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Ever wish you could augment your sense of sight?

[Nick Bild]’s latest hack helps you find objects (or people) by locating their position and tracking them with a laser. The device, dubbed Artemis, latches onto your eyeglasses and can be configured to locate a specific object.

Images collected from the device are streamed to an NVIDIA Jetson AGX Xavier board, which uses a SSD300 (Single Shot MultiBox Detection) model to locate objects. The model was pre-trained with the COCO dataset to recognize and localize 80 different object types given input from images thresholded in OpenCV. Once the desired object is identified and located, a laser diode activates.

Probably due to the current thresholds, the demo runs mostly work on objects placed further apart against a neutral background. It’s an interesting look at applications combining computer vision with physical devices to augment experiences, rather than simply processing and analyzing data.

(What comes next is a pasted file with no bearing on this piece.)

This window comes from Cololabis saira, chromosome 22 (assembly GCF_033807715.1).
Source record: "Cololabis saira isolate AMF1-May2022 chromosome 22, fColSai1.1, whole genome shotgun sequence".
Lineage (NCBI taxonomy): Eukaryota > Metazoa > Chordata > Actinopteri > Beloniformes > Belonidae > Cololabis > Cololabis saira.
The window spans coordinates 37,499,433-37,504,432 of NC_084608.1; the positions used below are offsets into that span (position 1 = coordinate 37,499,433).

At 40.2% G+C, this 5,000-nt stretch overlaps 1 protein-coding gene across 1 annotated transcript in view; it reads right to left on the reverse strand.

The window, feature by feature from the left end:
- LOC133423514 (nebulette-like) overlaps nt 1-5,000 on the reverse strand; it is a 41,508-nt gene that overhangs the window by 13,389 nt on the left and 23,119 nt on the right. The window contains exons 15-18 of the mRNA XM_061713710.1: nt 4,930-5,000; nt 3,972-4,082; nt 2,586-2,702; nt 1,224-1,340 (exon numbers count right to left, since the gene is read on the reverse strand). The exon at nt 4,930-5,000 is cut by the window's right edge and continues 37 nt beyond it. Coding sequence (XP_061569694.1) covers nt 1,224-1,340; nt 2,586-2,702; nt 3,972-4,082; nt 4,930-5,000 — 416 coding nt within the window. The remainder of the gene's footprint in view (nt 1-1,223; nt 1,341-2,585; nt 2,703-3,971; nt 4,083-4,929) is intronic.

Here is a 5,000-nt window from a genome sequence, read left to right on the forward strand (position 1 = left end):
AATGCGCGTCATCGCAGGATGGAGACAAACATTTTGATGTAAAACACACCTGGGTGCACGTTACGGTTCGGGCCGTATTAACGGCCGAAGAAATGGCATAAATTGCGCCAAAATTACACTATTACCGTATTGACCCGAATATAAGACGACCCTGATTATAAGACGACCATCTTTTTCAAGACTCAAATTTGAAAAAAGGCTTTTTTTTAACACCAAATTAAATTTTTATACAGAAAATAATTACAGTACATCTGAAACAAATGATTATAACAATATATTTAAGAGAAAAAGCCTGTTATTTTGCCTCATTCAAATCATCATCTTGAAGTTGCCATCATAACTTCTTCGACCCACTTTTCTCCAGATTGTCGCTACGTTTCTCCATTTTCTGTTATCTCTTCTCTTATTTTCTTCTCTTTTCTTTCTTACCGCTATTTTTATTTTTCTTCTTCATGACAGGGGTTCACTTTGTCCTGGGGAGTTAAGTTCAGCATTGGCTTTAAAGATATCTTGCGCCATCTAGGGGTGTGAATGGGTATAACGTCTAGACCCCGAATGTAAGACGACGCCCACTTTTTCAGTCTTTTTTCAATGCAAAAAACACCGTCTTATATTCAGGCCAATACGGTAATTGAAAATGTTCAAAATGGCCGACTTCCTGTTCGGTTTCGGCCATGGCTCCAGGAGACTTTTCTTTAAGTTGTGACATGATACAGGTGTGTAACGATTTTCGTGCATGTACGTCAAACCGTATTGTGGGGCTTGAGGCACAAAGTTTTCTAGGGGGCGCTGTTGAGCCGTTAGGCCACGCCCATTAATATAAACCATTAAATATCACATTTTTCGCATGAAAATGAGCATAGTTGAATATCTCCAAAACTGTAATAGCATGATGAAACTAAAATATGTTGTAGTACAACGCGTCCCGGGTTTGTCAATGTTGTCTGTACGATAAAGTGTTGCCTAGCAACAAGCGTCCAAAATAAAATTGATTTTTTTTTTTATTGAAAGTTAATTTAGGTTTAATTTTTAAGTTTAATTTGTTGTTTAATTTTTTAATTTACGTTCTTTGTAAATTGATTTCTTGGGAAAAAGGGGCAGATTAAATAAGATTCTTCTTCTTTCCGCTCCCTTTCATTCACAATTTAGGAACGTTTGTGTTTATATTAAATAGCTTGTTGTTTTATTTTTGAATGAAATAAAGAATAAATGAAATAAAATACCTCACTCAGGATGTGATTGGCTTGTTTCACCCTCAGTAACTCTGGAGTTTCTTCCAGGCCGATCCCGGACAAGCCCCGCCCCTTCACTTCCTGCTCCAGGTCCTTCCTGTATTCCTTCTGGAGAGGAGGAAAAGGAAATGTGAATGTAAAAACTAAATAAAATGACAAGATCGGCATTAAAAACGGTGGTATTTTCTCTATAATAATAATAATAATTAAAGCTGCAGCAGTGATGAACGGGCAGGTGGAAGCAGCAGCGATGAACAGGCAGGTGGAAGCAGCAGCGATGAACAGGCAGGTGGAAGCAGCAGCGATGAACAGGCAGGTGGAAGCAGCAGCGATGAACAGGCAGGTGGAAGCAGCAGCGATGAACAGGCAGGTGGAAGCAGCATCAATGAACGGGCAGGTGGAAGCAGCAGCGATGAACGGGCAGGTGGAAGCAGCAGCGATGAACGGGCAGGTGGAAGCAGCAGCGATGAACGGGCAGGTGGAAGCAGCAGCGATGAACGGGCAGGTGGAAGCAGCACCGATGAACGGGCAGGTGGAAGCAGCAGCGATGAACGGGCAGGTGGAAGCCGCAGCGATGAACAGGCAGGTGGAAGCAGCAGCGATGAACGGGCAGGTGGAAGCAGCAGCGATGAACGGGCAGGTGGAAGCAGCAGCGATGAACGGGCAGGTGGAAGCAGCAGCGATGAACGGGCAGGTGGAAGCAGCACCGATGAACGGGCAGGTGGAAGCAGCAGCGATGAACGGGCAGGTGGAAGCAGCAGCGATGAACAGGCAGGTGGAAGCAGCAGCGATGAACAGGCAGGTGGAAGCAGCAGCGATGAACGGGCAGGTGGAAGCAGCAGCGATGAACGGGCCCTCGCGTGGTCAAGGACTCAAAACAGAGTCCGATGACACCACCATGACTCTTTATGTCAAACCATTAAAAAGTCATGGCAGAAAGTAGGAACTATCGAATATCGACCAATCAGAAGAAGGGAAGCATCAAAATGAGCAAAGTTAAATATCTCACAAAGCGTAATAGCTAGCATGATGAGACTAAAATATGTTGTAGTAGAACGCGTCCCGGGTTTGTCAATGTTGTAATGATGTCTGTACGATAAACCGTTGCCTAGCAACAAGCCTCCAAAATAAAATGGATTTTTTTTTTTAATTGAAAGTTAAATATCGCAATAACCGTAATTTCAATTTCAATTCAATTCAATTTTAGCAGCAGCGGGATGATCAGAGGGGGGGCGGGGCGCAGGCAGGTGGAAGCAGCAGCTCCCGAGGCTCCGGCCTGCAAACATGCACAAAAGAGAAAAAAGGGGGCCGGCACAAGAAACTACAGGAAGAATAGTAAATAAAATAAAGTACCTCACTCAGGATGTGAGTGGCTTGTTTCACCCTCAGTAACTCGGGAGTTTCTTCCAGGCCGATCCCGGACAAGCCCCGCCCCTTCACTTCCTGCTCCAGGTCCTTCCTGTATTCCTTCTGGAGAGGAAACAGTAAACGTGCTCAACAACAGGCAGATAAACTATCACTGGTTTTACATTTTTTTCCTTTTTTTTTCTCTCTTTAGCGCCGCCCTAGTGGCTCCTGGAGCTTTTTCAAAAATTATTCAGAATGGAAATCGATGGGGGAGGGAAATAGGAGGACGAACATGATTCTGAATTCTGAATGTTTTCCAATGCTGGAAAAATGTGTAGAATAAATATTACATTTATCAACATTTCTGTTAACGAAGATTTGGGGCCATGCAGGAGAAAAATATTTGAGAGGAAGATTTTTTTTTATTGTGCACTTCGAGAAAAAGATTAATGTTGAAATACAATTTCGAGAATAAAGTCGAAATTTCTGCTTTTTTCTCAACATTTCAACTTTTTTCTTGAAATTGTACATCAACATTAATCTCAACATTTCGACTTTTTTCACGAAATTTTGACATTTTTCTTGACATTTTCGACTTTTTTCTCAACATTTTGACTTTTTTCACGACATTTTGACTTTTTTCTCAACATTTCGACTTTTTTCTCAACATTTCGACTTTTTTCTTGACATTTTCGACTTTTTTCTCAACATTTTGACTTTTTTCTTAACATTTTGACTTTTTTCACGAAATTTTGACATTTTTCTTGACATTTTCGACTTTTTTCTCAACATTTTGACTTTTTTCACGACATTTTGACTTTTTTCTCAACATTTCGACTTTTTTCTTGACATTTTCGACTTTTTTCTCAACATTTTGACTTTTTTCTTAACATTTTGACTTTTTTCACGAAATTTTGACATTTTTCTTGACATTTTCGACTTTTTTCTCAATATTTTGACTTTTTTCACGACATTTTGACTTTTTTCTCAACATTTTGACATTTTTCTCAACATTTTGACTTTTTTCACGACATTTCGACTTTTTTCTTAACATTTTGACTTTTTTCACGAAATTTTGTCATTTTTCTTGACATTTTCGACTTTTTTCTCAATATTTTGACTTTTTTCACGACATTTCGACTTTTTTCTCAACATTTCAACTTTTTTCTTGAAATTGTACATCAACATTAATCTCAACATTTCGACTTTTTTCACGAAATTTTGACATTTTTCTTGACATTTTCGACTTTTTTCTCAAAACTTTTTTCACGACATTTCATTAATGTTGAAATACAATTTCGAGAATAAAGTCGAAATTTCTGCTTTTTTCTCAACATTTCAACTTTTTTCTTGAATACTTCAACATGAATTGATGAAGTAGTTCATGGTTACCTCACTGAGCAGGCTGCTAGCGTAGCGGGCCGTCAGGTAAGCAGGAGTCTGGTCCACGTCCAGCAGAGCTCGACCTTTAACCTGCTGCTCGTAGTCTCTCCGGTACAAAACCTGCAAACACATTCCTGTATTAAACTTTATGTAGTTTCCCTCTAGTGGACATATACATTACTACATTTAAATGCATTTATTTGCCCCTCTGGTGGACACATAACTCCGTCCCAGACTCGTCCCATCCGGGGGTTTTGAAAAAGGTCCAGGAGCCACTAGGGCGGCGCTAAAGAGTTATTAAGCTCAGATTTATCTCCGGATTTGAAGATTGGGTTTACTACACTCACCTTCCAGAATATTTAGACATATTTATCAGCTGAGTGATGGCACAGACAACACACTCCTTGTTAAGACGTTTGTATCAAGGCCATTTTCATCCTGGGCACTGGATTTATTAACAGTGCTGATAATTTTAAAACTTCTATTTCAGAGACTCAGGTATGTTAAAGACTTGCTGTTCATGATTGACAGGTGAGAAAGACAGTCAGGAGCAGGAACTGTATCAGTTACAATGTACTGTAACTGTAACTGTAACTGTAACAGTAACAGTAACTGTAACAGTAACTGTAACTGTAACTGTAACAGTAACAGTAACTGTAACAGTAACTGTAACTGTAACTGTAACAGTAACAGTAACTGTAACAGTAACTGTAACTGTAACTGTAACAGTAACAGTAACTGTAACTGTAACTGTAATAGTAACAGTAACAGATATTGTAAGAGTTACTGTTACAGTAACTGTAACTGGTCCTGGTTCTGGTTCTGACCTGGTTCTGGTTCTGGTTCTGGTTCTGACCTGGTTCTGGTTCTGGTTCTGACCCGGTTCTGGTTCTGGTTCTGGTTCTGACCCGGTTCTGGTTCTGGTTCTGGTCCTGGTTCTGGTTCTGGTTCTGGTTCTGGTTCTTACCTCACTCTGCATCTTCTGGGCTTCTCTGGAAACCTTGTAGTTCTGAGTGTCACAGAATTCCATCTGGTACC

The device uses two servos for controlling the laser: one for X-axis control and the other for Y-axis control. The controls are executed from an Adafruit Itsy Bitsy M4 Express microcontroller.

Perhaps with a bit more training, we might not have so much trouble with “Where’s Waldo” puzzles anymore.

Check out some of our other sunglasses hacks, from home automation to using LCDs to lessening the glare from headlights.

[Will] wanted to build some animatronic eyes that didn’t require high-precision 3D printing. He wound up with a forgiving design that uses an Arduino and six servo motors. You can see the video of the eyes moving around in the video below.

The bill of materials is pretty simple and features an Arduino, a driver board, and a joystick. The 3D printing parts are easy to print with no supports, and will work with PLA. Other than opening up holes there wasn’t much post-processing required, though he did sand the actual eyeballs which sounds painful.

The result is a nice tight package to hold six motors, and the response time of the eye motion is very impressive. This would be great as part of a prop or even a robot in place of the conventional googly eyes.

While the joystick is nice, we’d like to see an ultrasonic sensor connected so the eyes track you as you walk across the room. Maybe they could be mounted behind an old portrait for next Halloween. Then again, perhaps a skull would be even better. If you want a refresher about servos, start with a laser turret tutorial.